DDR is taken for granted today, but at the turn of the millennium, there was a Tolkien-esque struggle between DDR and RDRAM for the future of the PC, with Intel and Rambus in one camp and a coalition of AMD, DDR manufacturers, and chipset makers in the other. The K7T266 Pro 2 may have been Pippin, but its role was nonetheless important. With AMD’s and Ali’s DDR chipsets faltering, it was up to VIA to prop up the fallen standard. VIA’s first attempt, the KT266, didn’t cut it, leading many to question DDR’s fate. But VIA’s second attempt, the KT266A, was the white knight DDR needed. Boards based on the chipset, such as MSI’s K7T266 Pro 2, combined with DDR and an Athlon CPU, helped secure DDR as the standard for PC main memory, and even helped beat back the vaunted Pentium 4 in many subsequent CPU battles. We fondly remember the K7T266 Pro 2 for being a loyal foot soldier in the great memory wars.
The sun sets on VIA but rises for Nvidia
The A7N8X Deluxe was trend-setting in many ways. The chipset in it, the nForce 2 SPP, was the first runaway hit for Nvidia’s newly minted chipset division, and the A7N8X Deluxe was the pinnacle of nForce 2 boards. Among its noteworthy features was the ability to encode audio streams in real time to Dolby Digital Live and pump them out via optical or coax. This made the board ideal for a system that would be paired with a home theater receiver. The other story behind the A7N8X was its performance. Normally, motherboard performance comparisons can be pretty boring, as the CPU does all the heavy lifting. But the nForce 2’s superior memory performance enabled the A7N8X Deluxe to thrash two other VIA-based boards in a showdown we ran back in 2003. In many ways, the nForce2 and the A7N8X marked the end of VIA’s dominance in AMD chipsets—a position VIA had held since the introduction of its popular and fast KT266A chipset.
The kitchen-sink approach
Remember when even a high-end board came with just cables, an I/O shield, and a flimsy manual? That changed with Chaintech’s 9JCS Zenith. While certainly a good motherboard with premium chips and pack-leading performance, what made the 9JCS Zenith so memorable was the incredible amount of add-ons that Chaintech included with it. Besides the cables, you also got a riser board for audio, a screwdriver, a bay drive with memory card readers and IR receiver, and a remote control, too. The only thing the board didn’t come with was a box of Cracker Jacks.
It didn’t take long for competing companies to follow in the steps of Chaintech’s kitchen-sink approach with their own bundles of over-the-top accessories. So, when you crack open your next packed-to-the-gills enthusiast motherboard, say a little “thank you” to the 9JCS Zenith.
The first Intel board that gave you serious overclocking features
There was a period when we didn’t bother to review Intel motherboards. Not because they weren’t interesting or unique, but because enthusiasts didn’t give a damn about Intel CPUs in the heyday of the Athlon 64. With badly ignored Pentium 4s came badly ignored motherboards. Intel’s Core 2 flipped the world on end overnight, leaving fanboys and even the jaded tech press awestruck that the tables could be turned so rapidly. Intel stepped out of that void with its D975XBX “Bad Axe” mobo. Designed to address complaints that its boards didn’t appeal to enthusiasts, the Bad Axe actually supported—gasp—overclocking. The D975XBX even sported a little ’tude, with heatsinks shaped like flames. Boards from Asus, MSI, Gigabyte, and others would eventually overtake the D975XBX in features, bling, and overclocking capabilities, but when we think of the stunning debut of Core 2, we’ll always think of the D975XBX, too.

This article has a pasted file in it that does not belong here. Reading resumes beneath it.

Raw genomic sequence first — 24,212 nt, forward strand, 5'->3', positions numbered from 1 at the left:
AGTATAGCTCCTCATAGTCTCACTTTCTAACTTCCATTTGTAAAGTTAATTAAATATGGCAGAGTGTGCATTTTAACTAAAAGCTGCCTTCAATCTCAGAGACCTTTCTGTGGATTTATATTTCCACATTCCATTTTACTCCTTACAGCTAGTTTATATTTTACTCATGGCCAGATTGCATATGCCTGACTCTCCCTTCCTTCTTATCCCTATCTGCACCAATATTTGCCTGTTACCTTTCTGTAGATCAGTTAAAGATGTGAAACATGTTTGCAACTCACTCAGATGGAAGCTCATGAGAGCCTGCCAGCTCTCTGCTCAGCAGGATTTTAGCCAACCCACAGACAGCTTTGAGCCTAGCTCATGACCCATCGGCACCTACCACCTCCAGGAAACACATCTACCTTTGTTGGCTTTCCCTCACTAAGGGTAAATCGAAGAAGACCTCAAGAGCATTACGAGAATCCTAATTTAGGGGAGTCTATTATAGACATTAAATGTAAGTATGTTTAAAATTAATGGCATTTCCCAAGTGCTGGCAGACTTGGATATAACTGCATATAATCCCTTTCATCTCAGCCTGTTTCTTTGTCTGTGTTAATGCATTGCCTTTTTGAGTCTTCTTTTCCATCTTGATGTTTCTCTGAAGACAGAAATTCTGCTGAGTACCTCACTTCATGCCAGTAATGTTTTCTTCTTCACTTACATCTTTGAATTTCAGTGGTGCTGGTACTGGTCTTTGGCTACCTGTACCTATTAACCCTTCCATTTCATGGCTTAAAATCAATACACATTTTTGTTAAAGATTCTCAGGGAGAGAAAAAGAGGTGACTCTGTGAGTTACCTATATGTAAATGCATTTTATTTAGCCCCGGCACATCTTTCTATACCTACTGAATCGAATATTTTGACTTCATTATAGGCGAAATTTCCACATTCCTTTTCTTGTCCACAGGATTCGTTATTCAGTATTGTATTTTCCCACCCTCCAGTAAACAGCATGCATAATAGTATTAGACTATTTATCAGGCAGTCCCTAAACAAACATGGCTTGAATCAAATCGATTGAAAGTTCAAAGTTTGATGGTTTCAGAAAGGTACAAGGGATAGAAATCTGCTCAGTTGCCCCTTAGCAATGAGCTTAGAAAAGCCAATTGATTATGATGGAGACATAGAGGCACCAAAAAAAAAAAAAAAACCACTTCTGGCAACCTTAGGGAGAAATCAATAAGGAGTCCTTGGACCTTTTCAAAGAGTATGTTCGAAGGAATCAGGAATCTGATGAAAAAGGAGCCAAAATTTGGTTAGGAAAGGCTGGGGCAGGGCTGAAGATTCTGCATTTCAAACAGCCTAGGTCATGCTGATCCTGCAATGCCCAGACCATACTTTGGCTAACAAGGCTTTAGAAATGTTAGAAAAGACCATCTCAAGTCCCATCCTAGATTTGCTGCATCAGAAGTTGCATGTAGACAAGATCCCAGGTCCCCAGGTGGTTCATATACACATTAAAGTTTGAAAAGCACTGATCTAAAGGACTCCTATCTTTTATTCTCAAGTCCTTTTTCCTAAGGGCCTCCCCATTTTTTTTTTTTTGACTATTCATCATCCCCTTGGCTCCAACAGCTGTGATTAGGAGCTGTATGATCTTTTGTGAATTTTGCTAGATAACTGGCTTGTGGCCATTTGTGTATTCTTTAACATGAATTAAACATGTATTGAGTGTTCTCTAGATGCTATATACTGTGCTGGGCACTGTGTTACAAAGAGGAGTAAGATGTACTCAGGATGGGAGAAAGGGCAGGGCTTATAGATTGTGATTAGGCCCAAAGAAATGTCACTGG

Nvidia aces Intel at its own game: performance chipsets for Intel CPUs
Nothing proved that Nvidia was a force to be reckoned with more than EVGA’s nForce 680i SLI board. Essentially a clone of the Nvidia reference boards, the EVGA nForce 680i SLI demonstrated the benefits of a chipset designed to work closely with graphics cards. Besides offering the obvious SLI benefits with the GeForce 8800 GTX, the nForce 680i SLI would overclock the PCI Express slots and also introduced the concept of embedding memory profiles to overclock the RAM. The board and chipset weren’t perfect—said PCI-E overclocking feature was eventually pulled—and many users reported problems with Sound Blaster soundcards. Despite those issues, the nForce 680i SLI was a sweet setup for many years.
Next Page: The Most Unusual Motherboards »
Still rolling pressed vinyl? Then you’ll appreciate AOpen’s AX4B-533 Tube Motherboard. Yes, a board with a vacuum tube to give that cold digital audio a nice warm “analog” sound. Did it work well? Well, it’s pretty tough to make onboard audio sound better, even when piped through an analog circuit that the mobo maker has put a lot of time and engineering into.
It’s hard to determine which board was the first with the garish colors, but we believe Soyo’s P4X400 may have been ground zero. With its purple expansion slots and a silver-painted (the paint was practically still wet when we got it) PCB, the P4X400 brought the original bling.
You can’t say that AOpen isn’t different. The company’s i855 GMEm-LFS took the unusual step of letting you mount a mobile Pentium M chip in a desktop motherboard. Why? Pentium Ms ran cooler (something no Prescott P4 ever claimed) and also performed quite well.
ECS’s PF88 was a truly insane idea. The board started off with an LGA775 socket for Pentium 4 support. Not satisfied with P4? No problem, drop in a large SIMA daughter board and start running an Athlon 64 in Socket 939 trim. Other SIMA cards planned for the board included Socket 478 and Pentium M support. The SIMA card actually contained a new chipset and RAM slots, and pretty much disabled the chipset on the motherboard.
You aren’t giving up your AGP card until they rip it out of your cold, dead hands? Well, then peep Asrock’s AliveDual-eSATA2 board. This unusual motherboard, which Asrock introduced this year, supports PCI-E GPU or AGP! Yes, AGP! Asrock pulls off this trick by using two different chipsets on the board: an Nvidia M1695, and for the AGP, an nForce3 250.